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Introduction to ASP.NET MVC 3

, 28 Apr 2011 CPOL
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Introduction to ASP.NET MVC 3 framework and how to create an application using ASP.NET MVC 3

Introduction

ASP.NET MVC framework follows the well-defined MVC pattern to create a web application. MVC design pattern is used to separate the different parts of the application for more scalability, extensibility and testability purposes.

One of the major challenges with normal web forms is the testability of the business logic. Unit test of code-behind logic is very complex. Also, the extensibility of the application required a lot of re-work on the application. ASP.NET MVC addresses the pain points associated with the traditional web form applications.

In this article, we will discuss about how to create an MVC application and understand the Controller, Views & Models.

MVC

MVC means Model View Controller. Controller takes care of the overall execution of a request. Controller receives the request from the web server and identifies the data requirements. Depending on the data requirements, Controller contacts the corresponding Model. Model will supply the required data, which will be rendered to the UI using a View.

1.png

For working with ASP.NET MVC, we can install the Web Platform Installer, which consists of Visual Studio 2010 Express for coding the MVC application, SQL Server Express for storing the data and IIS Express for hosting the application. We can download the Web Platform Installer from Microsoft Web Platform Installer 3.0.

How to Create an ASP.NET MVC Application

Let us start our discussion by creating the first MVC application. File-> New Project and select the ASP.NET MVC 3 Web Application template.

2.png

This will open the new ASP.NET MVC 3 Project window.

3.png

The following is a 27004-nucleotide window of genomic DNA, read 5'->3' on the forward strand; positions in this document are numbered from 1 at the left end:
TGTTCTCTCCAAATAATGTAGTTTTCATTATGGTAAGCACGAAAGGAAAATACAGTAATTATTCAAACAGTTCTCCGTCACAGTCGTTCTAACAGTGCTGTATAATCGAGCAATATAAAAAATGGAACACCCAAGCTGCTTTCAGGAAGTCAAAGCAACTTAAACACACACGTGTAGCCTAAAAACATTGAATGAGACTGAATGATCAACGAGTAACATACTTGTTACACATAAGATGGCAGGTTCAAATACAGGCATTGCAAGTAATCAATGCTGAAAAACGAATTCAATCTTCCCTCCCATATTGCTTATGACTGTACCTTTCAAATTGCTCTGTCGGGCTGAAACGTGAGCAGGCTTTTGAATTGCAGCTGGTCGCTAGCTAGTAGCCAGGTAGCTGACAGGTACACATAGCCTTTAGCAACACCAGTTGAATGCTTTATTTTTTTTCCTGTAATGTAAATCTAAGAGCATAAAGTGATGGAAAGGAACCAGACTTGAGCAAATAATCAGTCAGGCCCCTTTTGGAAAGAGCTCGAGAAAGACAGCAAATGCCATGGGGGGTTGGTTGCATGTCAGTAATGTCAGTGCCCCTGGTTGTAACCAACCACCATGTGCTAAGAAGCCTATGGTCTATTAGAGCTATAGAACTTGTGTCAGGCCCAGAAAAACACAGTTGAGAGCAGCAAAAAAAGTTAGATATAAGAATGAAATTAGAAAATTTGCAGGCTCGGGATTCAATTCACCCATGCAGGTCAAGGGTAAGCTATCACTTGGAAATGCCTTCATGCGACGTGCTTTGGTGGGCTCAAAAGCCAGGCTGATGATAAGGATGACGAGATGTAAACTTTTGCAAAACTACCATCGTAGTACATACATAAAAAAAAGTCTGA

Select either Empty or Internet Application. Empty will create a blank application. Internet application will create an application with few default pages. For our sample, I will select the Internet Application option.

We can choose to create a test project along with our MVC application from the same window. Also, we can choose the View Engine as ASPX or Razor. ASPX is for backward compatibility.

Our new solution will look like:

4.png

We have different folders to hold the Controllers, Views and Models. As we selected Internet Application, our application is a fully functional application. We can run it and see the pages.

5.png

It opens a small application with two tabs, Home and about. Also, we have the option to Log On, from where we can register a new User.

When you select the About tab, it goes to the HomeController and returns a View using the About() method. About() is not specified any View name, so the controller will goes to the Views and find the directory corresponding to the HomeController. Here also, it uses the name of the controller to find the corresponding directory. Then, the controller checks whether it contains any view with the name About.

6.png

We can specify a View name in the About() method like:

public ActionResult About()
{
    return View("Index");
}

Now, both Home and About display the same content.

Data Passing from Controller to View